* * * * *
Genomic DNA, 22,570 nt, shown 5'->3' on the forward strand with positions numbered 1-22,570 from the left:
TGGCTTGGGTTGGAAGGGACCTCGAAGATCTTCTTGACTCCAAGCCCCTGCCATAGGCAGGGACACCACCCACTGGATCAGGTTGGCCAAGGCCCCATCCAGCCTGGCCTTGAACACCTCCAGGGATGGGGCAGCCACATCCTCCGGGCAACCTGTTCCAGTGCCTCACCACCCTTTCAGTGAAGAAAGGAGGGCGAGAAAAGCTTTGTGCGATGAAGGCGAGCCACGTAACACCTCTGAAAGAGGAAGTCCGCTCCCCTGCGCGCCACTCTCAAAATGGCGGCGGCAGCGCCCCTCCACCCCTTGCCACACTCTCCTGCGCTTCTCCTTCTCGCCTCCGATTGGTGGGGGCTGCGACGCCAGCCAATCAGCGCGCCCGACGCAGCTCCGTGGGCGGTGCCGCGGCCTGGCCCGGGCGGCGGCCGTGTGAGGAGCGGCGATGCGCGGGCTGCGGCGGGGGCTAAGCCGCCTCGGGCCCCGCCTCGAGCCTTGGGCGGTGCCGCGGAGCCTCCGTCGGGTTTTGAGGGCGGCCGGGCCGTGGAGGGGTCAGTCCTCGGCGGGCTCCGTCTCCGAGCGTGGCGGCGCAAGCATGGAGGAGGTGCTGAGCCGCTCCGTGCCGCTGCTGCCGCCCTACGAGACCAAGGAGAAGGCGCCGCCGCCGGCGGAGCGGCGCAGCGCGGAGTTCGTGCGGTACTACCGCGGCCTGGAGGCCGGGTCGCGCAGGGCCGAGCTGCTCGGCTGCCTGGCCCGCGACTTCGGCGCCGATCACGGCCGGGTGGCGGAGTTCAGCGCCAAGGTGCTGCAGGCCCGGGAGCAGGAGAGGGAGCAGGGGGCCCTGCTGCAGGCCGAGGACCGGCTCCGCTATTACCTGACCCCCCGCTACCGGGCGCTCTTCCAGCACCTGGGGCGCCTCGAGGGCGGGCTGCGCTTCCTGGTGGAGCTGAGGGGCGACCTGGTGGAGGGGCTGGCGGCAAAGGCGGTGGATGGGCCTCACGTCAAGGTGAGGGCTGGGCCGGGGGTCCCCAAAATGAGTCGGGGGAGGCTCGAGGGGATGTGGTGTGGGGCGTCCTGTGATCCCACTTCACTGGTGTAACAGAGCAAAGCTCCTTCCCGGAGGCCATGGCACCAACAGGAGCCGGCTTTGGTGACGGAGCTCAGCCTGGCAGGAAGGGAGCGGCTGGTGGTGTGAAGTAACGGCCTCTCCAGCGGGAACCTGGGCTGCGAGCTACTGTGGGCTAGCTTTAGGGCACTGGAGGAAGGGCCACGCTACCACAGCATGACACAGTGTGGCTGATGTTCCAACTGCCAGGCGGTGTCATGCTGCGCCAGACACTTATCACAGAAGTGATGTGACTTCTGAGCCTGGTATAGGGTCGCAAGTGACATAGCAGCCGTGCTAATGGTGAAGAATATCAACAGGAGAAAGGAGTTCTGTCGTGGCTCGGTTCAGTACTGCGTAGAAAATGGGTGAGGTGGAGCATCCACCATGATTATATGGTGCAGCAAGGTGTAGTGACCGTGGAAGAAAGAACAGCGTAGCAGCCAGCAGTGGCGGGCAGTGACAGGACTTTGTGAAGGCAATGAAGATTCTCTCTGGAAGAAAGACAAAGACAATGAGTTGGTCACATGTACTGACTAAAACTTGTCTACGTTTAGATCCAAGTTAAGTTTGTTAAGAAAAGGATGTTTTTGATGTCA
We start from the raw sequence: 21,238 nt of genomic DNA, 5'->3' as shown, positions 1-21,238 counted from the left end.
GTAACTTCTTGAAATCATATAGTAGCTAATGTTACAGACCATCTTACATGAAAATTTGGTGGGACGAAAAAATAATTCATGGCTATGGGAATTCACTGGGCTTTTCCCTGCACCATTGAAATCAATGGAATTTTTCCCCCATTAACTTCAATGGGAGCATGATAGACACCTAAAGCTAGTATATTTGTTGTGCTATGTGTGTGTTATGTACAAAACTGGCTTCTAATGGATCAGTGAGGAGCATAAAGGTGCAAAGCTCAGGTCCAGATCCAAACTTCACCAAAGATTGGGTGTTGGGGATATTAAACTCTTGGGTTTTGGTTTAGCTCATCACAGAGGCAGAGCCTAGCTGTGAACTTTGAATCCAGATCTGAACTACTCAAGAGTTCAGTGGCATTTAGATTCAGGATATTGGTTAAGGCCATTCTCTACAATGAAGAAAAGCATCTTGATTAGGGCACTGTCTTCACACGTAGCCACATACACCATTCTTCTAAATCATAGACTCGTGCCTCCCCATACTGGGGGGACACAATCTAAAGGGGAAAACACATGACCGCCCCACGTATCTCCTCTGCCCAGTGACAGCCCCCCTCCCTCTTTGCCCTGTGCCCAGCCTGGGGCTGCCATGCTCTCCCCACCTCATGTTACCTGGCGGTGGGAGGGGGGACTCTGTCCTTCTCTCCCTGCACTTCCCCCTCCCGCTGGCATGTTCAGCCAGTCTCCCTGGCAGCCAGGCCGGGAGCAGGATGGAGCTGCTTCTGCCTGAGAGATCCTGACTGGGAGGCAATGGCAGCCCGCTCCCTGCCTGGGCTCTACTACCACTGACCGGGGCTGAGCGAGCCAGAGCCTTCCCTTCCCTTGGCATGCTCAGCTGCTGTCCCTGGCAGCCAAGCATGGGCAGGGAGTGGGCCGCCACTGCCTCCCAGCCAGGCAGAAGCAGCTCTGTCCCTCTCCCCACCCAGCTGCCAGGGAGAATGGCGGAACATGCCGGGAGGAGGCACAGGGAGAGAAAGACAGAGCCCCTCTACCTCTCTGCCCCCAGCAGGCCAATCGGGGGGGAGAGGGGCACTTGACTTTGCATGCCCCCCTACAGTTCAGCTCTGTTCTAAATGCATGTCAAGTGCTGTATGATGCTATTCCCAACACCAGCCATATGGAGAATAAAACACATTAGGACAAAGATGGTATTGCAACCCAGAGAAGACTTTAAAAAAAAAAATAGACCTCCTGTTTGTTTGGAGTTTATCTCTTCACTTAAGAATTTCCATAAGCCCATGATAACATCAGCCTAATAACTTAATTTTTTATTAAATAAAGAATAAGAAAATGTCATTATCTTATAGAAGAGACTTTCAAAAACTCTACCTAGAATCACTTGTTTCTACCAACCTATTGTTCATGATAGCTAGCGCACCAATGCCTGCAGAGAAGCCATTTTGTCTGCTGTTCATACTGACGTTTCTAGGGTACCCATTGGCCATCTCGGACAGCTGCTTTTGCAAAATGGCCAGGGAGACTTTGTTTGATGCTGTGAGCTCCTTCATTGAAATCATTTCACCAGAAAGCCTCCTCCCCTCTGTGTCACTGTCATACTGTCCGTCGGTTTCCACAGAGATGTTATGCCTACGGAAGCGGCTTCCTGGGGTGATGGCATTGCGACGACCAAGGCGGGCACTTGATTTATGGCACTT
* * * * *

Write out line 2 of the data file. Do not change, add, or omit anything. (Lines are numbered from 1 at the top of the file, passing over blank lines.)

TGGCTTGGGTTGGAAGGGACCTCGAAGATCTTCTTGACTCCAAGCCCCTGCCATAGGCAGGGACACCACCCACTGGATCAGGTTGGCCAAGGCCCCATCCAGCCTGGCCTTGAACACCTCCAGGGATGGGGCAGCCACATCCTCCGGGCAACCTGTTCCAGTGCCTCACCACCCTTTCAGTGAAGAAAGGAGGGCGAGAAAAGCTTTGTGCGATGAAGGCGAGCCACGTAACACCTCTGAAAGAGGAAGTCCGCTCCCCTGCGCGCCACTCTCAAAATGGCGGCGGCAGCGCCCCTCCACCCCTTGCCACACTCTCCTGCGCTTCTCCTTCTCGCCTCCGATTGGTGGGGGCTGCGACGCCAGCCAATCAGCGCGCCCGACGCAGCTCCGTGGGCGGTGCCGCGGCCTGGCCCGGGCGGCGGCCGTGTGAGGAGCGGCGATGCGCGGGCTGCGGCGGGGGCTAAGCCGCCTCGGGCCCCGCCTCGAGCCTTGGGCGGTGCCGCGGAGCCTCCGTCGGGTTTTGAGGGCGGCCGGGCCGTGGAGGGGTCAGTCCTCGGCGGGCTCCGTCTCCGAGCGTGGCGGCGCAAGCATGGAGGAGGTGCTGAGCCGCTCCGTGCCGCTGCTGCCGCCCTACGAGACCAAGGAGAAGGCGCCGCCGCCGGCGGAGCGGCGCAGCGCGGAGTTCGTGCGGTACTACCGCGGCCTGGAGGCCGGGTCGCGCAGGGCCGAGCTGCTCGGCTGCCTGGCCCGCGACTTCGGCGCCGATCACGGCCGGGTGGCGGAGTTCAGCGCCAAGGTGCTGCAGGCCCGGGAGCAGGAGAGGGAGCAGGGGGCCCTGCTGCAGGCCGAGGACCGGCTCCGCTATTACCTGACCCCCCGCTACCGGGCGCTCTTCCAGCACCTGGGGCGCCTCGAGGGCGGGCTGCGCTTCCTGGTGGAGCTGAGGGGCGACCTGGTGGAGGGGCTGGCGGCAAAGGCGGTGGATGGGCCTCACGTCAAGGTGAGGGCTGGGCCGGGGGTCCCCAAAATGAGTCGGGGGAGGCTCGAGGGGATGTGGTGTGGGGCGTCCTGTGATCCCACTTCACTGGTGTAACAGAGCAAAGCTCCTTCCCGGAGGCCATGGCACCAACAGGAGCCGGCTTTGGTGACGGAGCTCAGCCTGGCAGGAAGGGAGCGGCTGGTGGTGTGAAGTAACGGCCTCTCCAGCGGGAACCTGGGCTGCGAGCTACTGTGGGCTAGCTTTAGGGCACTGGAGGAAGGGCCACGCTACCACAGCATGACACAGTGTGGCTGATGTTCCAACTGCCAGGCGGTGTCATGCTGCGCCAGACACTTATCACAGAAGTGATGTGACTTCTGAGCCTGGTATAGGGTCGCAAGTGACATAGCAGCCGTGCTAATGGTGAAGAATATCAACAGGAGAAAGGAGTTCTGTCGTGGCTCGGTTCAGTACTGCGTAGAAAATGGGTGAGGTGGAGCATCCACCATGATTATATGGTGCAGCAAGGTGTAGTGACCGTGGAAGAAAGAACAGCGTAGCAGCCAGCAGTGGCGGGCAGTGACAGGACTTTGTGAAGGCAATGAAGATTCTCTCTGGAAGAAAGACAAAGACAATGAGTTGGTCACATGTACTGACTAAAACTTGTCTACGTTTAGATCCAAGTTAAGTTTGTTAAGAAAAGGATGTTTTTGATGTCA